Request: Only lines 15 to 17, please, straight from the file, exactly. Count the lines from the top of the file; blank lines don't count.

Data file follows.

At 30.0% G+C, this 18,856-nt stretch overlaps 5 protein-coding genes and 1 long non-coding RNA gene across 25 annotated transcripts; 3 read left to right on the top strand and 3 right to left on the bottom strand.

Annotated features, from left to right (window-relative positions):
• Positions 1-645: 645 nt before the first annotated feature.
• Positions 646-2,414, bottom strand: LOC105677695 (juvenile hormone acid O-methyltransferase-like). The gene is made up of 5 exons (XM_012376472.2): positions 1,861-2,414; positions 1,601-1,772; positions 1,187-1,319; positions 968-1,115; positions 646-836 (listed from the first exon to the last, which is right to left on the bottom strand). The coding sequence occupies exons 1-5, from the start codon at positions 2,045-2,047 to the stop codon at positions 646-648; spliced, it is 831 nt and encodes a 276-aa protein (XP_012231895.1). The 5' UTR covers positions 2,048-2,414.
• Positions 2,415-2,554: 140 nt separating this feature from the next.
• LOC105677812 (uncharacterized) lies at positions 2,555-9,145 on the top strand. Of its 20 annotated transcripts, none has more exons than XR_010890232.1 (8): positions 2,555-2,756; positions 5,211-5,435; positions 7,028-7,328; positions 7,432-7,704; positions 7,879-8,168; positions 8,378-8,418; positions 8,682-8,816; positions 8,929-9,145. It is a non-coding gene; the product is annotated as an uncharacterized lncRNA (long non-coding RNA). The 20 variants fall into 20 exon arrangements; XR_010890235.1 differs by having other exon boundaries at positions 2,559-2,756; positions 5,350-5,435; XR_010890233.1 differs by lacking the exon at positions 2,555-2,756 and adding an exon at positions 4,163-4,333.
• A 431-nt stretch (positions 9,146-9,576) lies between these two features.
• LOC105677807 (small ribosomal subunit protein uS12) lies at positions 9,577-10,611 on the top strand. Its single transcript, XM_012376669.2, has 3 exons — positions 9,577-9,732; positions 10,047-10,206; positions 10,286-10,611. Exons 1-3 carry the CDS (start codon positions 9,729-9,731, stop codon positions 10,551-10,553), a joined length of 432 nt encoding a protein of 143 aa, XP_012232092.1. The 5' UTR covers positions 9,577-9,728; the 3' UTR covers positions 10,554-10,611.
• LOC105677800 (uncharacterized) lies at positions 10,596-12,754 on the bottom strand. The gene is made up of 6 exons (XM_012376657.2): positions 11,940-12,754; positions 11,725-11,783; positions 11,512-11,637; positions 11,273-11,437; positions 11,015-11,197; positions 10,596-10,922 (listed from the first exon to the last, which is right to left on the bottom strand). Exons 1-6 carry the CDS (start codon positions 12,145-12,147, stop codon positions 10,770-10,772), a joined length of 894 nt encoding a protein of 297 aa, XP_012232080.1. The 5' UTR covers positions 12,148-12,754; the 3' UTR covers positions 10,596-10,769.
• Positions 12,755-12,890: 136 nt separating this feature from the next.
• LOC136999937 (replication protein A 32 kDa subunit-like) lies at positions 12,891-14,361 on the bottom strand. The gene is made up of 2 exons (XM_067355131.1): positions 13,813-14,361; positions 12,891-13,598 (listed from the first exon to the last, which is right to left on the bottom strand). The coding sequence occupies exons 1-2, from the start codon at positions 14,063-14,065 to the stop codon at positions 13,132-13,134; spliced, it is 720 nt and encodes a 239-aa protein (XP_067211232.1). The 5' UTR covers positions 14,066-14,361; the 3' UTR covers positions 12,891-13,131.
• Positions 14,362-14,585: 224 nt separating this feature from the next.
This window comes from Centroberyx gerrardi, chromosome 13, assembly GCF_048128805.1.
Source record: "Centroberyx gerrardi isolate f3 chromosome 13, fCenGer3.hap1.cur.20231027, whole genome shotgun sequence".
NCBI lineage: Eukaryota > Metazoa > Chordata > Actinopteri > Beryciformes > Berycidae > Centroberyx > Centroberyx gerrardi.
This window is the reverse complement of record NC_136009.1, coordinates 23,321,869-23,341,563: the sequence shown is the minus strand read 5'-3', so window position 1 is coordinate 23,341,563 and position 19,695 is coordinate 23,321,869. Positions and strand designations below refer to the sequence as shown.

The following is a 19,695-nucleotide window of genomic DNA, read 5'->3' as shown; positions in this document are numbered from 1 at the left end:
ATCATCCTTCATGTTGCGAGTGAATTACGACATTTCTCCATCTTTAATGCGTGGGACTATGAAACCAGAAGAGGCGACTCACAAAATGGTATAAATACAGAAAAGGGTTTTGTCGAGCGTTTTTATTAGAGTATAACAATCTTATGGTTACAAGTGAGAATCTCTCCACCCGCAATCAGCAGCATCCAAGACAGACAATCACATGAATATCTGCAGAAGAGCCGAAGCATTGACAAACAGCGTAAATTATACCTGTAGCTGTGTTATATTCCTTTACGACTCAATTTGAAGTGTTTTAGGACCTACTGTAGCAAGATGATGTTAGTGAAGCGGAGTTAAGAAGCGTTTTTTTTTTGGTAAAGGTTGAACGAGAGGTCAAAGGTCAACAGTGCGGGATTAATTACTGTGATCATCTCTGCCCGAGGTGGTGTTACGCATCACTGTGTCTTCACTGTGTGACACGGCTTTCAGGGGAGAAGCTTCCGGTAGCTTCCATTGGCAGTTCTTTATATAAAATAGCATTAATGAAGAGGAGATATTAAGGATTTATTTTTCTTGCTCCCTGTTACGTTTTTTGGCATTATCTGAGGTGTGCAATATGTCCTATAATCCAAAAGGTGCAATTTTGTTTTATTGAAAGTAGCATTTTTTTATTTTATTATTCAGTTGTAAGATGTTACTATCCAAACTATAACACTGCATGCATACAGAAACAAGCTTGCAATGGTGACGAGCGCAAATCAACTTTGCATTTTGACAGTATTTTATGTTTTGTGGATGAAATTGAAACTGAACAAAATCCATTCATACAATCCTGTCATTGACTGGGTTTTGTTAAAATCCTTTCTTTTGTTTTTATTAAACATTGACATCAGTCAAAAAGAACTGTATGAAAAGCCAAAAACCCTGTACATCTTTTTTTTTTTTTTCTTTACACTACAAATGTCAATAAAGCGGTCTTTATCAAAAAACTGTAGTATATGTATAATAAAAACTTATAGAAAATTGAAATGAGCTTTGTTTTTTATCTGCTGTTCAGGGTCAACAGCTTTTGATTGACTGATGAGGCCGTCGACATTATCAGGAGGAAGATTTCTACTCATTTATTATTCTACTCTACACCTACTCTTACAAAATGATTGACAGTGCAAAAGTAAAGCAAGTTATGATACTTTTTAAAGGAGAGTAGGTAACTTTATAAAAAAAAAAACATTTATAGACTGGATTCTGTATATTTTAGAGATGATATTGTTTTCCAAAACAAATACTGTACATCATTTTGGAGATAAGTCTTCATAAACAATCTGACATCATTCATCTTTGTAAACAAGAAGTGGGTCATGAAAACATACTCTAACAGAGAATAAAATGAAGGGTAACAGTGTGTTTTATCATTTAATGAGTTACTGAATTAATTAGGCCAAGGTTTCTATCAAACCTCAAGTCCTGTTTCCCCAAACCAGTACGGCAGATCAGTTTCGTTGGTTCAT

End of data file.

NCBI lineage: Eukaryota > Metazoa > Chordata > Actinopteri > Beryciformes > Berycidae > Centroberyx > Centroberyx gerrardi.
This window is the reverse complement of record NC_136009.1, coordinates 23,321,869-23,341,563: the sequence shown is the minus strand read 5'-3', so window position 1 is coordinate 23,341,563 and position 19,695 is coordinate 23,321,869. Positions and strand designations below refer to the sequence as shown.

The following is a 19,695-nucleotide window of genomic DNA, read 5'->3' as shown; positions in this document are numbered from 1 at the left end: